Biodiversity Information Science and Standards : Conference Abstract
Conference Abstract
Establishing Plankton Imagery Dataflows Towards International Biodiversity Data Aggregators
expand article infoPatricia Martin-Cabrera, Ruben Perez Perez, Jean-Olivier Irrison§, Fabien Lombard§, Klas Ove Möller|, Saskia Rühl|, Veronique Creach, Markus Lindh#, Lars Stemmann§, Lennert Schepers
‡ Flanders Marine Institute, Ostend, Belgium
§ Institut de la Mer de Villefranche, Centre National de la Recherche Scientifique – Sorbonne Université, Villefranche sur-Mer, France
| Institute of Carbon Cycles, Helmholtz-Zentrum Geesthacht, Hereon, Geesthacht, Germany
¶ Centre for Environment, Fisheries and Aquaculture Science, Lowestoft, United Kingdom
# Swedish Meteorological and Hydrological Institute, Västra Frölunda, Sweden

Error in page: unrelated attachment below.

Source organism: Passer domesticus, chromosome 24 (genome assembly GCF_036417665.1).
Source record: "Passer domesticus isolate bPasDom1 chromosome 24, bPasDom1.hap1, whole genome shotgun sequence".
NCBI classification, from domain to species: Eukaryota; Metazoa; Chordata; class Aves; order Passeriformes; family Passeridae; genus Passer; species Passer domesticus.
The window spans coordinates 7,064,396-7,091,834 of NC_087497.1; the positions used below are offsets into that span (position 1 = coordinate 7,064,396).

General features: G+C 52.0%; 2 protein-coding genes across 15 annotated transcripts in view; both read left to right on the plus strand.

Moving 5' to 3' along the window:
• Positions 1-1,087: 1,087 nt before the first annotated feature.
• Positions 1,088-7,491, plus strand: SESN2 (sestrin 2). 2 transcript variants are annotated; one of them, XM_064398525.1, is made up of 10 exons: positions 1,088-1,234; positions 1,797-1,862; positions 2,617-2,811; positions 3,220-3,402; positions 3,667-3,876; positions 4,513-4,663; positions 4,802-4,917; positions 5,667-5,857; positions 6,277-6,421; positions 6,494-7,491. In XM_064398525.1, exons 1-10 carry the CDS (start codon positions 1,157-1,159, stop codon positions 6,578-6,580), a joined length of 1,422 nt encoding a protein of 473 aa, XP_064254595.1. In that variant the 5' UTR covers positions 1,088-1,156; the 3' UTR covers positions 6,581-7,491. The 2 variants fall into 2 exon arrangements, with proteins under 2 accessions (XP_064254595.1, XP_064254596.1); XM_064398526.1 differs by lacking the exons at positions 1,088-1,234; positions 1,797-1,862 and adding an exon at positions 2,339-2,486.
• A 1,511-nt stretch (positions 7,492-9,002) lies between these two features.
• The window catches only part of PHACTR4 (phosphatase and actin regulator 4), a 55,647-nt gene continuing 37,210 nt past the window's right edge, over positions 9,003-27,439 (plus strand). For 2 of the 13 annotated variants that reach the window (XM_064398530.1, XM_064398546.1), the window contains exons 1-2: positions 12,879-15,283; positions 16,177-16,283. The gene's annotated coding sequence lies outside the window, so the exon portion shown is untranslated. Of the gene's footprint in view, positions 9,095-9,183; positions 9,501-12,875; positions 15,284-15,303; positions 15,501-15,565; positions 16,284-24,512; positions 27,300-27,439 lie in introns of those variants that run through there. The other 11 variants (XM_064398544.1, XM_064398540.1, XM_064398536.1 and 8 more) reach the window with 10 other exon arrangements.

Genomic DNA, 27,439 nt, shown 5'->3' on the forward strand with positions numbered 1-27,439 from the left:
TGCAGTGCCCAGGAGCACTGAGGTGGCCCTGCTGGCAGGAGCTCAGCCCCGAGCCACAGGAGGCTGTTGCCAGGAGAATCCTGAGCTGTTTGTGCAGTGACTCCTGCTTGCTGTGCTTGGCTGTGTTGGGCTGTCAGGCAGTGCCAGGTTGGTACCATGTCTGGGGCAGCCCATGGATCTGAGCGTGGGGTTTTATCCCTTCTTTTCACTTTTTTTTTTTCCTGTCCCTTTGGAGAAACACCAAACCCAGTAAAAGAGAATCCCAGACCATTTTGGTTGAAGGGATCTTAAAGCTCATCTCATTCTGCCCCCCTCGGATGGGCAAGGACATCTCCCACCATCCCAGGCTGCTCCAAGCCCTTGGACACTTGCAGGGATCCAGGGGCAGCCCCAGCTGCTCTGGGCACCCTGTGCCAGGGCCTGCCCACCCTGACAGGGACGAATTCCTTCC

Open Access


Over the last decade, plankton research has experienced extensive developments in automatic image acquisition for identifying and quantifying plankton species. This information is useful for the reporting of plankton occurrences and ecological data. Imagery instruments can vary in the way they sample (benchtop or in situ imagers) and the particle’s size range they target (see Lombard et al. (2019) for an extensive comparison of instruments and specifications). However, due to the wide variety of instruments and their (automatic) output data and formats, it is challenging to integrate datasets that originate from different sources. For this reason, we developed recommendations for plankton imagery data management, which can promote the ability to make these datasets as FAIR (Findable, Accessible, Interoperable and Reusable principles), as possible. The workflow presented here could inspire other Biodiversity Information Standards TDWG communities working with (automated) imagery data (e.g., camera traps) such as the Audubon Core and Machine Observations Interest Group.